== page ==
Share some good Stories

Screen Shot 2016-01-25 at 9.02.24 PMBy Jovan Barrington

Share Good Stories – A Better Way to Inspire

“If we don’t have good stories then what are we doing here?”

This is the mantra we use as a church staff to open up each of our staff meetings. We are inspired by good stories and we all want to be a part of something that is creating narratives that we are excited to share. I believe that for most churches there is something good that God is producing in that local body of believers. The problem is we have been trained to look at things with a critical eye.

God is always doing something good. If he is doing it in the church in which I serve, I want to hear about it and I want others to overhear it.  I want – no, I need to hear what specifically he is doing among us that is in fact, “good.” We settle for “good” and “well” and “fine” as an acceptable answers to the question, “How are you doing?” That may be “ok” as a response to a casual greeting, but we should not settle for that answer when we are attempting to inspire and lead followers of Christ to be like Jesus. “Hey church, things are going ‘good.’”

Stories inspire. Stories compel. Stories give flesh to vision. They bring the future into the present. Specifically, God stories bring the goodness of God into the everyday rhythms of life.

One of the core values for our small group ministry is the practice of sharing. We not only “share life together,” but we share Jesus stories with one another. I remind our small group leaders that I need to be reminded that God is good and he is doing good things.

I am forgetful. I get tunnel vision. When I receive criticism or receive news that something in our church is not going so good I am tempted to believe that nothing is good. Weird right? Or maybe not. It may be all to common for everyone. Bad news sells. Bad news carries better than good news. Its why gossip is so tantalizing. You are drawn into the trap of accentuating the negative. I can begin to see everything through only the lens of a critical eye.

This is why it is most difficult for me to have a genuine worshipful experience as a preacher in my own congregation. Its the curse of the critical eye and ear. “That didn’t happen right. That doesn’t sound right. That was too long or too short. That doesn’t look right. Where is everybody?” If you serve for a church either vocationally or as a volunteer, you know exactly what I mean. If you are “church shopping,” you get it.

Instead of asking the question, “Was it good?” Ask, “How was it used for good?” That reframes your experience. One question assumes the worst. The other assumes the best.

As a leader I desire feedback. I had once agreed to allow a group of people to give me feedback on my preaching. I found some sermon feedback forms online and adapted them for my purposes. A team was selected. I would meet with one person, sometimes two representatives from this sermon feedback team once a week. On one occasion it was reported to me that after one of my sermons a member of the team simply said my sermon was a “2.” That’s a 2 out of 10. No explanation was given. (Not saying that it probably wasn’t a two – meaning it deserved a low rank). I laughed, but I was crushed.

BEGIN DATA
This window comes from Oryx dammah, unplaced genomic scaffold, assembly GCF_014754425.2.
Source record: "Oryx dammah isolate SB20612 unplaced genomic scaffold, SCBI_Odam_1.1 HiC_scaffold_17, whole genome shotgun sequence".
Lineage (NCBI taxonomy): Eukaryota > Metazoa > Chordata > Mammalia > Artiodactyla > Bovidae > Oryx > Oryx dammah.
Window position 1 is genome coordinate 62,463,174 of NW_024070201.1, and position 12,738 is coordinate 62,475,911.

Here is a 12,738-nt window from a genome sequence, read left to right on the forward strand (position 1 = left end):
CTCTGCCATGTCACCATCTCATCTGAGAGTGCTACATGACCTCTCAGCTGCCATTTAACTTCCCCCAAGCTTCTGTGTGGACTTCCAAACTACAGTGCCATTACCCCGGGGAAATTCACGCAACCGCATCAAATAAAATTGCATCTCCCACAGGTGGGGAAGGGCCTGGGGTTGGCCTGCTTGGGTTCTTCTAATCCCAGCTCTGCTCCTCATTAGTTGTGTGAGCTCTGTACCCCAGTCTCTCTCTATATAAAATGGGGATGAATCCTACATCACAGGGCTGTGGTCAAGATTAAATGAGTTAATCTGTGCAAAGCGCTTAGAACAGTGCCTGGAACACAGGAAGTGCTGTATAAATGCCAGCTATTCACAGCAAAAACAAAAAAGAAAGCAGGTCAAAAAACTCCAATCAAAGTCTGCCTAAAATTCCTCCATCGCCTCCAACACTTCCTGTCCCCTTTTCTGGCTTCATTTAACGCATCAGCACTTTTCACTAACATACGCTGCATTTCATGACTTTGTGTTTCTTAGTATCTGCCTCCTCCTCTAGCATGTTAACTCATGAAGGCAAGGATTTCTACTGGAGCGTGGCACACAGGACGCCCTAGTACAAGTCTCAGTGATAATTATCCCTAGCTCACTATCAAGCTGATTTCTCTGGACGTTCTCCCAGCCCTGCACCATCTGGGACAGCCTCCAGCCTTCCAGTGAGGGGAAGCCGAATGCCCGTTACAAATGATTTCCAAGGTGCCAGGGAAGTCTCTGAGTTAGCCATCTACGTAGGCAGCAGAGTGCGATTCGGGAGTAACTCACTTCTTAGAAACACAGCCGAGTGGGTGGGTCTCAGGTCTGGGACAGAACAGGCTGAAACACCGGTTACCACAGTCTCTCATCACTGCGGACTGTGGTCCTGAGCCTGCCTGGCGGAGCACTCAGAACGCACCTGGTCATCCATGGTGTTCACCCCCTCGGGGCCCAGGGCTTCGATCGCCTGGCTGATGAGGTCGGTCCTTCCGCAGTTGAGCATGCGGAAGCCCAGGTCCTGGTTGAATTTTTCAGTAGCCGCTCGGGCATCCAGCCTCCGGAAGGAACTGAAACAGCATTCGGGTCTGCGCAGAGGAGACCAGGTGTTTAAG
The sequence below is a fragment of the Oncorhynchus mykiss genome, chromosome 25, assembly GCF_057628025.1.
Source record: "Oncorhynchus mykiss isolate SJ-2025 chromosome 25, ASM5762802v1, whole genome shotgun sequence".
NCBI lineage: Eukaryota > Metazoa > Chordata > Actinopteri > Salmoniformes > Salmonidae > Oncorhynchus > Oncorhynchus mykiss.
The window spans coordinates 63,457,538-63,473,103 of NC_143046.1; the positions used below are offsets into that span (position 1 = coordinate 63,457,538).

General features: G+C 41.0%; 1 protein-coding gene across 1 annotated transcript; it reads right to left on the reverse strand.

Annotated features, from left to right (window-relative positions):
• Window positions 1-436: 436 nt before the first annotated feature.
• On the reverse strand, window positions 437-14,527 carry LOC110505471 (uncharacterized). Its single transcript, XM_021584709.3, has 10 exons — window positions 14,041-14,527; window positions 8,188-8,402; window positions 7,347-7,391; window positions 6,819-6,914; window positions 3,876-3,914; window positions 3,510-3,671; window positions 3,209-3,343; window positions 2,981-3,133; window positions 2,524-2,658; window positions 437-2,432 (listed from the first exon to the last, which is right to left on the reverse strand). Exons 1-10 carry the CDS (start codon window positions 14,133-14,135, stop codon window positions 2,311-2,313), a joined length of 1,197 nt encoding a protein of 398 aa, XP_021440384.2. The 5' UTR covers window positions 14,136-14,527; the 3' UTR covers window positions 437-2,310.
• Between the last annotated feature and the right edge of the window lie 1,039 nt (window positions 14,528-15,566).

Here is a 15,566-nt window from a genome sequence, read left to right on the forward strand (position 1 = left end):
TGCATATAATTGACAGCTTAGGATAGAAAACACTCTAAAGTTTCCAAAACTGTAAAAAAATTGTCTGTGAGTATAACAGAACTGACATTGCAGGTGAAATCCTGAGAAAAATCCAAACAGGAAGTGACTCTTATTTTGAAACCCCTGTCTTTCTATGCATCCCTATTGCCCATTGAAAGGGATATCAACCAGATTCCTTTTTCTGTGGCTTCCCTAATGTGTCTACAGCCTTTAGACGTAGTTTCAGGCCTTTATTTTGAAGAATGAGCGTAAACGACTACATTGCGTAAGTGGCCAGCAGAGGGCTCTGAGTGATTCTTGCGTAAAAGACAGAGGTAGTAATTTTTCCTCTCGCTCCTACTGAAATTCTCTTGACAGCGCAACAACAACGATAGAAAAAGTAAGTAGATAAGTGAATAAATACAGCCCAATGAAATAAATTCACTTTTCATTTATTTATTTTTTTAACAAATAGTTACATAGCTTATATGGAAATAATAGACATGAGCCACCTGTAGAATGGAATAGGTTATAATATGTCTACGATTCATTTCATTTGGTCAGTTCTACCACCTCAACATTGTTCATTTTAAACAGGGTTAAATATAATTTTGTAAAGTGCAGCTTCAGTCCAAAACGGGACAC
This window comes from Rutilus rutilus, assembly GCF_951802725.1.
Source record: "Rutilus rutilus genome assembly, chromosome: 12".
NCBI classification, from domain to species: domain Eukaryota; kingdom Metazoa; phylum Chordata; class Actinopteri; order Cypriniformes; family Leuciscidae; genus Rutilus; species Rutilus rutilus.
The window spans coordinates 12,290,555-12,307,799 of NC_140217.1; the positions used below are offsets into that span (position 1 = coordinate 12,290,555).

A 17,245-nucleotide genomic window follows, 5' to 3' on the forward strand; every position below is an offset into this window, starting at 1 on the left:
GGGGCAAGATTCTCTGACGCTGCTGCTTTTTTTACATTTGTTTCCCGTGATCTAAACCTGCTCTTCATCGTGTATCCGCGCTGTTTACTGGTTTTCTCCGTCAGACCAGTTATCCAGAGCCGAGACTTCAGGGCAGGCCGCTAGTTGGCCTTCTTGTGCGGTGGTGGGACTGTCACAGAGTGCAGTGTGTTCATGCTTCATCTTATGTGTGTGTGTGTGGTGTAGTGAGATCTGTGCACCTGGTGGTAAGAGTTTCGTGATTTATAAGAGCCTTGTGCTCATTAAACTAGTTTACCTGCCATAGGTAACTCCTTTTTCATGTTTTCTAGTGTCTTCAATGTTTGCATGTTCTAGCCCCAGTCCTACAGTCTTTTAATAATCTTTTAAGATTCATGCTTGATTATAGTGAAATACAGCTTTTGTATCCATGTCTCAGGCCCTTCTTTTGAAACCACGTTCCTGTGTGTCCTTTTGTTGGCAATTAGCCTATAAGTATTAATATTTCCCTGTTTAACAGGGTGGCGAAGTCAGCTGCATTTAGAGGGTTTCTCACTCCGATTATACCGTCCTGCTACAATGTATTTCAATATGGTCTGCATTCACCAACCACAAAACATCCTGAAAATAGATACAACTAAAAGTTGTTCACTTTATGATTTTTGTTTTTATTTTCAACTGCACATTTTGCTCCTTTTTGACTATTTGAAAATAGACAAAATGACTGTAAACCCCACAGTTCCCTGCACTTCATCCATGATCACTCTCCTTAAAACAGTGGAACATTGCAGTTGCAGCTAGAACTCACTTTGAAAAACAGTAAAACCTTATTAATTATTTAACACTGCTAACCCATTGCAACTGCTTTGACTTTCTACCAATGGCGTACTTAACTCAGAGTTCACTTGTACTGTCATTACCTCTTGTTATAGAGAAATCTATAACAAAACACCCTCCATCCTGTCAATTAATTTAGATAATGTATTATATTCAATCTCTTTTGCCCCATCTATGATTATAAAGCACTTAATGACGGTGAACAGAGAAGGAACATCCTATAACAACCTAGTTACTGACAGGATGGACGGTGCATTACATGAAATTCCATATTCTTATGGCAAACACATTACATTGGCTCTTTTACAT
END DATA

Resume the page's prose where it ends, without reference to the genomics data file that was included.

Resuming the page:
I had learned a good question to ask in case this were to happen. “What prevented my sermon from being scored a ‘1’?” This was the question I wanted the group representative to ask the critic. I wanted him to learn how to be helpful. He had forgotten the purpose of the team. To the critic’s credit, it led to an apology.

I’m not advocating that we should only tell positive stories at the neglect of being critical. One of our organization’s key habits is to, “make it better.” In order to make adjustments you must first recognize that something needs improvement. What I also believe is that we should first choose to be helpful, not just critical. I would rather be described as a helper, not a critic.

Leader’s who guide their church instead of pushing their church know the power of Jesus stories. People who push their church are critics. People who guide their churches are helpers.  I am still in the process of learning this.

If you want to make changes to become a helper through the power of Jesus stories start with your own.

A Christian’s testimony without the goodness of God is just a sad story. “I once was… and I still am.” Instead of, “I once was… until I met Jesus… now I am.”

You have a compelling story whether or not you where born on a church pew and baptized too early to remember, or you’re a hardened criminal who discovered the grace of God through Jesus Christ.

Next time you want to be critical, be helpful. Next time you want to share something. Share a good story. Share a good, God story.

 

Jovan Barrington serves as the Senior Minister  for the Littleton Church of Christ near Denver, Colorado. You can find out more about Jovan by visiting his blog or following him on twitter @JovanBarrington.

About Scot McKnight

Scot McKnight is a recognized authority on the New Testament, early Christianity, and the historical Jesus. McKnight, author of more than fifty books, is the Professor of New Testament at Northern Seminary in Lombard, IL.